sudo wondershaper wlan0 1000 200
Check the man pages for documentation, but just testing various combinations of numbers and calling the ‘clear’ command in between was good enough for me.

When it’s finished I can reset the connection speeds with:
sudo wondershaper wlan0 clear

Replacing the domain name in a large file

I had a large text file (MySql database dump) with many instances of a domain name that I needed to change out for a website that’s being deployed under a new domain name. My first attempts to do a search & replace from a simple text editor failed and eventually crashed the editor. As well, it was not something I could repeat exactly the next time I had to migrate that same database again. The Linux utility ‘sed’ is a streaming editor that would easily handle large files and seemed like a simple solution. I ran it against the file twice, being careful to replace only the domain name as it appeared in URLs, and not where it appeared in any stored email addresses.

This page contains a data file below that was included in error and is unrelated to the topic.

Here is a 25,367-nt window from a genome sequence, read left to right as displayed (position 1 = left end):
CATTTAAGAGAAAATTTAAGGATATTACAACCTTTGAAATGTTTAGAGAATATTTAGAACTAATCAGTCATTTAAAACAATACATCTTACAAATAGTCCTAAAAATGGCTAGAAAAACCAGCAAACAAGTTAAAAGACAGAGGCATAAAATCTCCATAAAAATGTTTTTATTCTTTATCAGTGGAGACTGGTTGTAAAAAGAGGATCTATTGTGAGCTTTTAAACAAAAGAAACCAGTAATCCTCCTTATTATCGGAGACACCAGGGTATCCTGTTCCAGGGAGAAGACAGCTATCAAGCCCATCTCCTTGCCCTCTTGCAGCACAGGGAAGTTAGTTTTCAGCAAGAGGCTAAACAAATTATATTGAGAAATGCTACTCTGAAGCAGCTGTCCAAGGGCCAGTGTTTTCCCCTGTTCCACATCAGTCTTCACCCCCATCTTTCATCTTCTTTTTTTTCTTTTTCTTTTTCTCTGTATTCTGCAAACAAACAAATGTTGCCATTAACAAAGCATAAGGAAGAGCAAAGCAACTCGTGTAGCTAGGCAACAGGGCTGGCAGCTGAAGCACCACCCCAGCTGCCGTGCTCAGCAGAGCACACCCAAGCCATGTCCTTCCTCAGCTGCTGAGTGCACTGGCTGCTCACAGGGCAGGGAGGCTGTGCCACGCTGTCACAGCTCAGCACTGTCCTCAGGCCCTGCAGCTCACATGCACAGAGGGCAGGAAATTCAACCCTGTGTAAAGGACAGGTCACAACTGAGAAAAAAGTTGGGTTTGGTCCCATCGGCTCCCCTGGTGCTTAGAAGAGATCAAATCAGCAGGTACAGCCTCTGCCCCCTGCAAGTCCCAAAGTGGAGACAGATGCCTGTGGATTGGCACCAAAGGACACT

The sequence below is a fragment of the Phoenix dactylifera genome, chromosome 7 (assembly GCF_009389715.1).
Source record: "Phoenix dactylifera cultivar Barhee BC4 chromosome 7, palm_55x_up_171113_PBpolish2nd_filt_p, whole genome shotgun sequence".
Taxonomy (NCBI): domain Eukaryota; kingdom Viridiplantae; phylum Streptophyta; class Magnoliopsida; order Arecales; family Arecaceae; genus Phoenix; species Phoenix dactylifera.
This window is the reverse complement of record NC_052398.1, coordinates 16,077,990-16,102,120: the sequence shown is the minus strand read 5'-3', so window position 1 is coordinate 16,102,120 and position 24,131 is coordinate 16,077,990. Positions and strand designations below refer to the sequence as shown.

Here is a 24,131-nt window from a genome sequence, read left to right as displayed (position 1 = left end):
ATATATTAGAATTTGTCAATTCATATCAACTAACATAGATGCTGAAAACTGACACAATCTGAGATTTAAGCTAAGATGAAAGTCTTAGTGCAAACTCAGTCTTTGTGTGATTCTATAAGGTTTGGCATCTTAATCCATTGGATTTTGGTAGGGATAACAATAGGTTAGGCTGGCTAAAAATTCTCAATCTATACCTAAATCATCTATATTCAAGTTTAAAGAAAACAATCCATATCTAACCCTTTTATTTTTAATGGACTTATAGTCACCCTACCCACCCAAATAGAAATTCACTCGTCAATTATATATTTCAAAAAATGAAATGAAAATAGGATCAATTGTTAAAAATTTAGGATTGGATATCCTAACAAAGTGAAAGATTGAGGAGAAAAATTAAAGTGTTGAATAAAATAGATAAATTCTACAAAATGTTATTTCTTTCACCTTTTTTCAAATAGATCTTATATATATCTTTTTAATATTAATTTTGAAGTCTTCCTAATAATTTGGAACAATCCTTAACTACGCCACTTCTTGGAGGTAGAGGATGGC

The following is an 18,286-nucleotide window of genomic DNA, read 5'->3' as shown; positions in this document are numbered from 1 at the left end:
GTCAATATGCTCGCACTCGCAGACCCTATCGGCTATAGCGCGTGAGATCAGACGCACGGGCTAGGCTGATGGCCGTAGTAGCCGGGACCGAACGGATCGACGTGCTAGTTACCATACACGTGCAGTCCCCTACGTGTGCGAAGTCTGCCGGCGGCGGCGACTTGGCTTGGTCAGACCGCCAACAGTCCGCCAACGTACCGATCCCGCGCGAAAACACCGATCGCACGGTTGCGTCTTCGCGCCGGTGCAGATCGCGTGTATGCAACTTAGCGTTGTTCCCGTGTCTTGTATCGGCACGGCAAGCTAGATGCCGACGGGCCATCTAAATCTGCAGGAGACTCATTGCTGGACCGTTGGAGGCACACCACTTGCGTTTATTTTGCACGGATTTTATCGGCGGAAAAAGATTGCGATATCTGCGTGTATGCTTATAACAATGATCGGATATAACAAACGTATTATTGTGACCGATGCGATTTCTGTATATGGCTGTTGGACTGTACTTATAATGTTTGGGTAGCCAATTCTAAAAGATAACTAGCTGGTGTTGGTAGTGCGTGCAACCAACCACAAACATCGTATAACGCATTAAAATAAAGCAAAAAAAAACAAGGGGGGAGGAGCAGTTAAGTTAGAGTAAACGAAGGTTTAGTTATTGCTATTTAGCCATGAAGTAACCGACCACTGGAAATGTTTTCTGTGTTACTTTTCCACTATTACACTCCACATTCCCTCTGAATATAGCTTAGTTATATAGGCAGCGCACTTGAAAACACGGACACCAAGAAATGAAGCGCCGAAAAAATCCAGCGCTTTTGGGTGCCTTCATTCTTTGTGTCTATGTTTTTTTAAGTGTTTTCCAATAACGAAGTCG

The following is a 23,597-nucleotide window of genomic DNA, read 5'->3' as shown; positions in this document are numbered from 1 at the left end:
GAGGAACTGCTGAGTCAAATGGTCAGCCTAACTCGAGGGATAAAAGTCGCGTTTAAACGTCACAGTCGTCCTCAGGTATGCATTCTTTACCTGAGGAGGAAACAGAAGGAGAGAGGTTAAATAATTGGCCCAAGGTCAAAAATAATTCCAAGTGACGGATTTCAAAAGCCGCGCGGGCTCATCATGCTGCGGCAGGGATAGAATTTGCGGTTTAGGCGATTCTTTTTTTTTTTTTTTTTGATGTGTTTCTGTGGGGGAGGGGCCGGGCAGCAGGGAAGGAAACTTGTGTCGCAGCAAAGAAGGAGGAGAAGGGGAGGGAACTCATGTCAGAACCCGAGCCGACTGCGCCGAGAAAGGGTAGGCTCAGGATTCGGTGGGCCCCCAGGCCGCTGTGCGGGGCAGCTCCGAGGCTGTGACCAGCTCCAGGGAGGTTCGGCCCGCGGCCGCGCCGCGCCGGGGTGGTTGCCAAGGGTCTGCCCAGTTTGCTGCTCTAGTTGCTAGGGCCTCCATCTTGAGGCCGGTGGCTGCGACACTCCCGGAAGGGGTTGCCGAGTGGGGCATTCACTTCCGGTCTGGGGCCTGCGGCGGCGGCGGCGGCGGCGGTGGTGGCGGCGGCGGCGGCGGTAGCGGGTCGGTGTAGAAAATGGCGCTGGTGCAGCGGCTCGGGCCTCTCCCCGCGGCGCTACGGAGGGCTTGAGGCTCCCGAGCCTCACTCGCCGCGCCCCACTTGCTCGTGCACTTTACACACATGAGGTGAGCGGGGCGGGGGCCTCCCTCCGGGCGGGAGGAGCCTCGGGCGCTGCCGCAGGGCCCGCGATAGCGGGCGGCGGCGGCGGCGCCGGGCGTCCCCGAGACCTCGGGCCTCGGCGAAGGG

• —>
  • :// —> ://

[code]sed -i.bak -e ‘s%www\.my-old-domain\’ huge-mysql-dump.sql

sed -e ‘s%:\/\/my-old-domain\.com%://’ huge-mysql-dump.sql

Here’s a breakdown of what the commands mean:

(-i.bak) creates a backup of the original file.
(-e) tells sed that a script follows
The part in single quotes is my search-and-replace expression in the following form:


(s) defines a search & replace expression
(%) is my delimiter. “/” is the default delimiter but as I’m working with URLs, I don’t have to escape each character and results in a simpler espression.
(g) tells sed to replace *all* instances of my regex with the replacement string.

Each command ran in about 1 second on a 40Mb file and it did the job perfectly.

Updating Thunderbird on an older Ubuntu installation